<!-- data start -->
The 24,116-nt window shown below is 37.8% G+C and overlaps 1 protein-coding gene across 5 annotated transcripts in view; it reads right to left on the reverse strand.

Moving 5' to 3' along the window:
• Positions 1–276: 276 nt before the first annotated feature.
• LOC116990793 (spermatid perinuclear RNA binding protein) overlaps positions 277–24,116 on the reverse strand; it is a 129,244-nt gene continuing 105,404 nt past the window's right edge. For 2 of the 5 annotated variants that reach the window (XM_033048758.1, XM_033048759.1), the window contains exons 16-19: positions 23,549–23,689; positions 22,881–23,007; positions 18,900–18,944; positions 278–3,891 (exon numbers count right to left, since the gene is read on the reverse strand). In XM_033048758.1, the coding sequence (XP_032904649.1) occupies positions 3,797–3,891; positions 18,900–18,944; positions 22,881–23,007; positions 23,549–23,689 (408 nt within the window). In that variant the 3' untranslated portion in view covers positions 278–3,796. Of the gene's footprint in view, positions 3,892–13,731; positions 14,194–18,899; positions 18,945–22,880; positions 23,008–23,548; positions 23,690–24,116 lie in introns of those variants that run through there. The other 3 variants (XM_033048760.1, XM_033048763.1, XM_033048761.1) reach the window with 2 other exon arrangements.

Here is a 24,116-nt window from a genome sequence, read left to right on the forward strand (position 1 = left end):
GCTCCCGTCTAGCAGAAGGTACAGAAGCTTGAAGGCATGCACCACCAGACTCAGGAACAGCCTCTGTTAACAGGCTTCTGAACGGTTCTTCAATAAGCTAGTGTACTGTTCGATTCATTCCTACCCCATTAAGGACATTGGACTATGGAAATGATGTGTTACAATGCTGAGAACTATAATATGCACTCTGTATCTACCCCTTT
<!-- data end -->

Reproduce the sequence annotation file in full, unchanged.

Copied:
The 24,116-nt window shown below is 37.8% G+C and overlaps 1 protein-coding gene across 5 annotated transcripts in view; it reads right to left on the reverse strand.

Moving 5' to 3' along the window:
• Positions 1–276: 276 nt before the first annotated feature.
• LOC116990793 (spermatid perinuclear RNA binding protein) overlaps positions 277–24,116 on the reverse strand; it is a 129,244-nt gene continuing 105,404 nt past the window's right edge. For 2 of the 5 annotated variants that reach the window (XM_033048758.1, XM_033048759.1), the window contains exons 16-19: positions 23,549–23,689; positions 22,881–23,007; positions 18,900–18,944; positions 278–3,891 (exon numbers count right to left, since the gene is read on the reverse strand). In XM_033048758.1, the coding sequence (XP_032904649.1) occupies positions 3,797–3,891; positions 18,900–18,944; positions 22,881–23,007; positions 23,549–23,689 (408 nt within the window). In that variant the 3' untranslated portion in view covers positions 278–3,796. Of the gene's footprint in view, positions 3,892–13,731; positions 14,194–18,899; positions 18,945–22,880; positions 23,008–23,548; positions 23,690–24,116 lie in introns of those variants that run through there. The other 3 variants (XM_033048760.1, XM_033048763.1, XM_033048761.1) reach the window with 2 other exon arrangements.

Here is a 24,116-nt window from a genome sequence, read left to right on the forward strand (position 1 = left end):
GCTCCCGTCTAGCAGAAGGTACAGAAGCTTGAAGGCATGCACCACCAGACTCAGGAACAGCCTCTGTTAACAGGCTTCTGAACGGTTCTTCAATAAGCTAGTGTACTGTTCGATTCATTCCTACCCCATTAAGGACATTGGACTATGGAAATGATGTGTTACAATGCTGAGAACTATAATATGCACTCTGTATCTACCCCTTT